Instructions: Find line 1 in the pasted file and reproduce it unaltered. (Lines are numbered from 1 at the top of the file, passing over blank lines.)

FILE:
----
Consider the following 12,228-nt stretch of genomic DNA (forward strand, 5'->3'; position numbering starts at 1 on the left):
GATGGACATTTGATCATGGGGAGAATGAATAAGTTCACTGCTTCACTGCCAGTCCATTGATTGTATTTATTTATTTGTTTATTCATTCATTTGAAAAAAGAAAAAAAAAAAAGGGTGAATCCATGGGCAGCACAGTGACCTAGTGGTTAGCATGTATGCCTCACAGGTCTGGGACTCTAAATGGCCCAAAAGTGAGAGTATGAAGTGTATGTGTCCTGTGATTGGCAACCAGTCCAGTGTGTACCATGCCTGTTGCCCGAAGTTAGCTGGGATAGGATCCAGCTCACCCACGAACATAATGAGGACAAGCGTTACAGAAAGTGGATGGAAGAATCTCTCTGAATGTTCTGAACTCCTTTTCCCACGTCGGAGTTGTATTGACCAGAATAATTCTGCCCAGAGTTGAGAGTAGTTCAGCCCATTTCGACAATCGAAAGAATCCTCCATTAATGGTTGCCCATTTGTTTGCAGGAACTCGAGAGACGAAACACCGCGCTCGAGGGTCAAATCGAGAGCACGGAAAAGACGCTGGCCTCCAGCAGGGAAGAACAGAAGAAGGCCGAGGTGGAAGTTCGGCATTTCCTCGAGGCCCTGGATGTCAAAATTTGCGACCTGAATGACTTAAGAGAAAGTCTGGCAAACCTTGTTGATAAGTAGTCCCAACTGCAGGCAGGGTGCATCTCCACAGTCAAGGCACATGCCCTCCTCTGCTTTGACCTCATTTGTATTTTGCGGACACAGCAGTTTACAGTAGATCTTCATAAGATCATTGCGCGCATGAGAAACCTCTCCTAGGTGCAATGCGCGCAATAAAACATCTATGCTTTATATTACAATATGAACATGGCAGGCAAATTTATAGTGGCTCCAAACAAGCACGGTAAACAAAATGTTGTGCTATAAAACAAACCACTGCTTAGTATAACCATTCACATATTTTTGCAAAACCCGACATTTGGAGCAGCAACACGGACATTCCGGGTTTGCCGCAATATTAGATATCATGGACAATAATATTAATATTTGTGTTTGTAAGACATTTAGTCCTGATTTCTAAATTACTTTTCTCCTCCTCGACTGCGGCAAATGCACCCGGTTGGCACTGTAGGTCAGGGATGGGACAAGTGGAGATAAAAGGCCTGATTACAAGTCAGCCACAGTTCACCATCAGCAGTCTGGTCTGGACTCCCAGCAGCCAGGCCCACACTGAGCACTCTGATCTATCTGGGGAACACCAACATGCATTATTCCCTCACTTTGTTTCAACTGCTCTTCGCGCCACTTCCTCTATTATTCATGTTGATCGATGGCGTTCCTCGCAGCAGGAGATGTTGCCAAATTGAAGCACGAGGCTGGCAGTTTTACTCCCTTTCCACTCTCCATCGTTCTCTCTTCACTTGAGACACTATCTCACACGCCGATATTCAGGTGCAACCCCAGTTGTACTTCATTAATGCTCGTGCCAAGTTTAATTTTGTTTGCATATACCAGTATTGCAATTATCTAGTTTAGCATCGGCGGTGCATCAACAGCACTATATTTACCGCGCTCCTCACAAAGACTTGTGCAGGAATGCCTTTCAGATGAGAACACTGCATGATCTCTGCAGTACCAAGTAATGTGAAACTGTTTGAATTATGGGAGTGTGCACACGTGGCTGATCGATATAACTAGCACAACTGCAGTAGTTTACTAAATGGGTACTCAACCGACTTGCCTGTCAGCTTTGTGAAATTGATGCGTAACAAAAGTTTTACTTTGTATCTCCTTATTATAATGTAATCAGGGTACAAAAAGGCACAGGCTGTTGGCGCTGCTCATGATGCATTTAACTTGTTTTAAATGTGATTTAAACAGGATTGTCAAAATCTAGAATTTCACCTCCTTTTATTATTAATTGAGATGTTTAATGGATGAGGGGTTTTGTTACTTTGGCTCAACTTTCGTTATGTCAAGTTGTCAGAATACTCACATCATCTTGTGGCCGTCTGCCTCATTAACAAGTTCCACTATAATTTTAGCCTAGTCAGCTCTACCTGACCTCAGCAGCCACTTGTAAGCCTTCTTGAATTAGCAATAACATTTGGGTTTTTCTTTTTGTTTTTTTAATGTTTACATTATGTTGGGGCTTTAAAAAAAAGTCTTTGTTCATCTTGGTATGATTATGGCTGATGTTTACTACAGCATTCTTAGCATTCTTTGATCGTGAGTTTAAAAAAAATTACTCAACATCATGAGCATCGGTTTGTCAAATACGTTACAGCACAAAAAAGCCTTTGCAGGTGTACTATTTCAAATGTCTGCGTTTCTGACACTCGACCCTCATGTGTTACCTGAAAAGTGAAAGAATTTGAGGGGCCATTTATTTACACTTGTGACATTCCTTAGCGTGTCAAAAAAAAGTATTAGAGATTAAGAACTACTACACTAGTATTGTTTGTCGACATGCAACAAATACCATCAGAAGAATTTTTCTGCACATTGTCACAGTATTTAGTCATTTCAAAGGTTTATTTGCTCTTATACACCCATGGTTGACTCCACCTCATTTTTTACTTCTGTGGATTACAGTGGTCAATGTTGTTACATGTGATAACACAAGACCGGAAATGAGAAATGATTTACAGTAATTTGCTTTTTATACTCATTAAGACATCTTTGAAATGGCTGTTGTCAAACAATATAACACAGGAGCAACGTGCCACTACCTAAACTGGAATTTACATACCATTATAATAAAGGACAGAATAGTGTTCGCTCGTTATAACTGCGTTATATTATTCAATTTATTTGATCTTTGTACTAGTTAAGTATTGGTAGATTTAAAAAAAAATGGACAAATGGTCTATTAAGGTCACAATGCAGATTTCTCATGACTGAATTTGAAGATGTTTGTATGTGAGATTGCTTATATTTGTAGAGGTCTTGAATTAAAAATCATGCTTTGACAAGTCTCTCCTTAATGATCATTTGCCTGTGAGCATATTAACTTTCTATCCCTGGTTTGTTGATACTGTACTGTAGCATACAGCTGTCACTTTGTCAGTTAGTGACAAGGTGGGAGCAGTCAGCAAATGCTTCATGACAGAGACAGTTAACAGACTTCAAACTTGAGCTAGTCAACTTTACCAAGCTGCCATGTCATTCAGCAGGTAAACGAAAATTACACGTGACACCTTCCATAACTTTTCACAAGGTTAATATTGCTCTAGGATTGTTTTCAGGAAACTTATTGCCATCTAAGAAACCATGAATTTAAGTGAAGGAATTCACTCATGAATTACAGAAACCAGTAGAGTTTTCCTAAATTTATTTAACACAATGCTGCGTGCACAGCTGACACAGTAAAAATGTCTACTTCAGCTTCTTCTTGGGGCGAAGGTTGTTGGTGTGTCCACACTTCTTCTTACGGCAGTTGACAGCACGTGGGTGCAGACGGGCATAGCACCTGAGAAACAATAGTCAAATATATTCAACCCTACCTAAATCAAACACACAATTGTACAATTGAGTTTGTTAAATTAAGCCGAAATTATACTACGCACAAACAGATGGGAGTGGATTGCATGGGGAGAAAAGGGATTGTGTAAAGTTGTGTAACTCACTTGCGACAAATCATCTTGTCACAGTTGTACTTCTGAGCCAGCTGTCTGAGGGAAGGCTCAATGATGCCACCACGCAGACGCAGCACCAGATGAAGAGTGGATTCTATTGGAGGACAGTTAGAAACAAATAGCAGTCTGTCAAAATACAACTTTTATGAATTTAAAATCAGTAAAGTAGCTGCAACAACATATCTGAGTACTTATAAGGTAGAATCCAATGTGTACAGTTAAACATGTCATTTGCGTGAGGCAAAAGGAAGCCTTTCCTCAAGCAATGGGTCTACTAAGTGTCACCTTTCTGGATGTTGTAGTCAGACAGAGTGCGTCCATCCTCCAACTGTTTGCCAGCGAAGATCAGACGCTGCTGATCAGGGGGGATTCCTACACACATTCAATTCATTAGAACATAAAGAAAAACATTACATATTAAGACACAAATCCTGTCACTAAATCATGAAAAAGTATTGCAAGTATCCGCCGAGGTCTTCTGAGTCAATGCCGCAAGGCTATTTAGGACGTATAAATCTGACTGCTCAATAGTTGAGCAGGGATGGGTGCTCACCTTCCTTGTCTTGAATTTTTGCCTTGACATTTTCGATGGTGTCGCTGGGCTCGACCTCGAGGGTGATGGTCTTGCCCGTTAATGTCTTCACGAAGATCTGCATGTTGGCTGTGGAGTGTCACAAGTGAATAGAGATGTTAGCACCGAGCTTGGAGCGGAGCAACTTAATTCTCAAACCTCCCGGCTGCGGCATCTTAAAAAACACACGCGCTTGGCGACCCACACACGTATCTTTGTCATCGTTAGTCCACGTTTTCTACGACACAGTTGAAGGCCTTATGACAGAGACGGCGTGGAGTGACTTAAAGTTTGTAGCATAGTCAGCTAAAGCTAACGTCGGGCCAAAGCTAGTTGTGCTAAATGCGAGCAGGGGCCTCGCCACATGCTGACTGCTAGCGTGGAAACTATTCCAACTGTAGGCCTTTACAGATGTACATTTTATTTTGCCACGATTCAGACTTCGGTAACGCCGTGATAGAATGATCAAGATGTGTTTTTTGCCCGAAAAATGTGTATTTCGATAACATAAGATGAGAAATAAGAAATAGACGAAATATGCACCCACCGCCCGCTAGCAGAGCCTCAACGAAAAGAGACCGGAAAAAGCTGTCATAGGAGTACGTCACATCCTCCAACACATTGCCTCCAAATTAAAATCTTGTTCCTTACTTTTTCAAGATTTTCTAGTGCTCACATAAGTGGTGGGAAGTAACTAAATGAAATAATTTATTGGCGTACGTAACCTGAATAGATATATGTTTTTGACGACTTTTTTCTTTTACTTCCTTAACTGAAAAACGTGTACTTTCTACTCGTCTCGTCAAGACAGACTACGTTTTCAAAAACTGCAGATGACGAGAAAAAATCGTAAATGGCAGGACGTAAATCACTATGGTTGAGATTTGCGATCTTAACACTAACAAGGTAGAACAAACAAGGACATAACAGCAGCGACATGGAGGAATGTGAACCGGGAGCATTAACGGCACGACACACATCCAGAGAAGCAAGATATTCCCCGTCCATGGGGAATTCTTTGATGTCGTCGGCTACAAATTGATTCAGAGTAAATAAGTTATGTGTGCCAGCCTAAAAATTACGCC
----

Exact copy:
Consider the following 12,228-nt stretch of genomic DNA (forward strand, 5'->3'; position numbering starts at 1 on the left):